Analysts say Vietnam’s supporting industries are seeing new opportunities as orders have increased and the capital continues to flow into Vietnam.
In recent months, CNC Tech, a company with factories in Binh Duong and Vinh Phuc provinces which specializes in making precise prototypes, has been running at full capacity as the number of orders has soared.
Nguyen Van Hung, director of CNC Tech, said previously the company’s clients were mostly Japanese companies. But now, orders are coming from the US and Europe as well. The increase in number of orders, according to Hung, is attributed to the US-China trade war.
Vietnam is believed to benefit from the trade war as the capital is redirected to Vietnam instead of China and more orders placed with Vietnamese enterprises instead of Chinese. This is a great opportunity for Vietnam’s supporting industries.
|Vietnam is believed to benefit from the trade war as the capital is redirected to Vietnam instead of China and more orders placed with Vietnamese enterprises instead of Chinese. This is a great opportunity for Vietnam’s supporting industries.|
As the director of an enterprise with 34 years of operation in the field related to trade connections, Vu Trong Tai, CEO of Reed Tradex Vietnam, can see strong development and high demand from domestic enterprises for equipment imports.
“More than 11,000 people came to the exhibition on supporting industries organized by us this year, an increase of 40 percent over last year,” he said.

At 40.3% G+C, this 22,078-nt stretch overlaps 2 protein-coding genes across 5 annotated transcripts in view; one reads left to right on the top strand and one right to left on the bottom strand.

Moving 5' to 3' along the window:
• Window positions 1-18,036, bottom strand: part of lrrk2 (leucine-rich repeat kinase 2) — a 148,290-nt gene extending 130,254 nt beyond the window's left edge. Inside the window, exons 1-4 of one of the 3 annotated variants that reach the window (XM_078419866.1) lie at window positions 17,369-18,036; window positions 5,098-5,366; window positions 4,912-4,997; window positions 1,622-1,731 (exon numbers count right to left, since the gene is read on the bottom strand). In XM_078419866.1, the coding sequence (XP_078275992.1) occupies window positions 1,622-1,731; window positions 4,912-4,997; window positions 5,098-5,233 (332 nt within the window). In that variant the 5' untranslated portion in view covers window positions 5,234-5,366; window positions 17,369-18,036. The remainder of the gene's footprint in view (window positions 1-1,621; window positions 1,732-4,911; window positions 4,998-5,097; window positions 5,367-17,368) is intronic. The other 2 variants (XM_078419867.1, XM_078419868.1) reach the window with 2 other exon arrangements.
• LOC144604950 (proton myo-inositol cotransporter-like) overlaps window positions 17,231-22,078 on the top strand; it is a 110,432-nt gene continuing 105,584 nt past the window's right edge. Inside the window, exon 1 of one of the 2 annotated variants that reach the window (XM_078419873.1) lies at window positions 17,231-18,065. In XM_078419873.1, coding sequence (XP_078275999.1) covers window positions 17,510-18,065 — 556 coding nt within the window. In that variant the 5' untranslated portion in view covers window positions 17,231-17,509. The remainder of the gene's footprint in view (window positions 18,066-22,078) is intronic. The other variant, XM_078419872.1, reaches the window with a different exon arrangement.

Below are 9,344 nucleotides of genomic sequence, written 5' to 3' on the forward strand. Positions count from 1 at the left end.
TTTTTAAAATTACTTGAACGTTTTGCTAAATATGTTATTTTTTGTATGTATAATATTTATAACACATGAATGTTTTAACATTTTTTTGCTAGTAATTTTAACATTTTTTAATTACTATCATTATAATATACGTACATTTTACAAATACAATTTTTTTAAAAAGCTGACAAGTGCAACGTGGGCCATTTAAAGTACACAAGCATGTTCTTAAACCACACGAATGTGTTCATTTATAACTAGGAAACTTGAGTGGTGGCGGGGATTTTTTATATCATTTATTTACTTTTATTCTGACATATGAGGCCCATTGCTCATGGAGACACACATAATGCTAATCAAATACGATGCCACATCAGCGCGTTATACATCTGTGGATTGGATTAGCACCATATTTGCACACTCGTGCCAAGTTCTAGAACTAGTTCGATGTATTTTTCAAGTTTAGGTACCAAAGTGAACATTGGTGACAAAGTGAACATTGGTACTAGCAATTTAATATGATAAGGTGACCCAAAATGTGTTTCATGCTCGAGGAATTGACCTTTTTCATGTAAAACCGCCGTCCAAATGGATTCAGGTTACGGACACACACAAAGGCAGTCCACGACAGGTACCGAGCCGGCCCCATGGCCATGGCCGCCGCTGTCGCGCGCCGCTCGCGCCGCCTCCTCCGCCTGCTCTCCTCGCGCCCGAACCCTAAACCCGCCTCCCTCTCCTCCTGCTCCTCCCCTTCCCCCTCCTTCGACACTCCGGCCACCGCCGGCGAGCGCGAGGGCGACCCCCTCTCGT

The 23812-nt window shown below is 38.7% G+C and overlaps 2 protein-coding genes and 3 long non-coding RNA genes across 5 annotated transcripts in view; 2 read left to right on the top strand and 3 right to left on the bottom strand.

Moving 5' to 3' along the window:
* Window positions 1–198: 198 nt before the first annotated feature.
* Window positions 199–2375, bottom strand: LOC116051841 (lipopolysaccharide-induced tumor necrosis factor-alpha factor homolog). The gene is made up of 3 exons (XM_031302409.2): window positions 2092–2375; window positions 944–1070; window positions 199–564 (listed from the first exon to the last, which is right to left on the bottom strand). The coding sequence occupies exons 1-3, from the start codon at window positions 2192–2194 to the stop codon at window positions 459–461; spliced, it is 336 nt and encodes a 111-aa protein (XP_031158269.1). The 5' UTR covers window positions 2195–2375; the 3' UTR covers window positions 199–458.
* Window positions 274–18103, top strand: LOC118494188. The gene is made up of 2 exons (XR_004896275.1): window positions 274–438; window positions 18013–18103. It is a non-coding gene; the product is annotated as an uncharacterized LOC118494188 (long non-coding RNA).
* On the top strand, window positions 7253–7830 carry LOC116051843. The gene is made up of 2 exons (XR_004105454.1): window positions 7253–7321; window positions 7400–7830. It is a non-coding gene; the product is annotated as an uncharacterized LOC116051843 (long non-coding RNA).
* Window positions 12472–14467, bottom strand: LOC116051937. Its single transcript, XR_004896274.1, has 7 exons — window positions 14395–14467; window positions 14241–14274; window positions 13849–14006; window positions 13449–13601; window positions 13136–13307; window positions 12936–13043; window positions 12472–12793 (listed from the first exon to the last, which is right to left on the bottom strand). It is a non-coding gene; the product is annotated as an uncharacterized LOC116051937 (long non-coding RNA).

Vietnam’s supporting industries, which began from zero in 1990s, have gained initial achievements. Many Vietnamese enterprises have successfully joined global supply chains and have close connections with foreign invested enterprises (FIEs).
According to Choi Joo Ho, general director of Samsung Vietnam, it is expected that the number of first-class vendors of Samsung will rise to 42 this year end from 35 in 2018, while the number will be 50 by the end of 2020.
“Some years ago, when Samsung arrived in Vietnam, Vietnamese enterprises could only provide packaging and make printing works. Now, they can undertake many other works in the supply chain, especially in equipment automation,” Choi said.
However, Vietnam’s supporting industries remain fledgling, especially compared with Thailand's, according to Tai of Reed Tradex Vietnam.
The localization ratio of Thailand’s automobile industry is 60-70 percent, while the figure for Vietnam is just 7-10 percent.
The competitiveness of Vietnam’s supporting industries is still low compared with other regional countries. A report from the World Bank showed that Vietnam’s private enterprises still cannot connect to the foreign invested sector. Vietnam mostly undertakes work in the final assembling stage of the value chain.
Regarding the quality of local suppliers in the global competitiveness index, Vietnam ranks 109th out of 138 ranked economies, after the Philippines (74th), Thailand (77th) and Malaysia (22nd) in the World Bank report.
According to theh Ministry of Industry and Trade (MOIT), Vietnam has 1,800 enterprises in supporting industries across the country.
Insiders have recommended Vietnam pay attention to developing weaving and other production activities supporting the textile-garment sector to make best use of the EVFTA, a freshly-inked free trade agreement with the EU.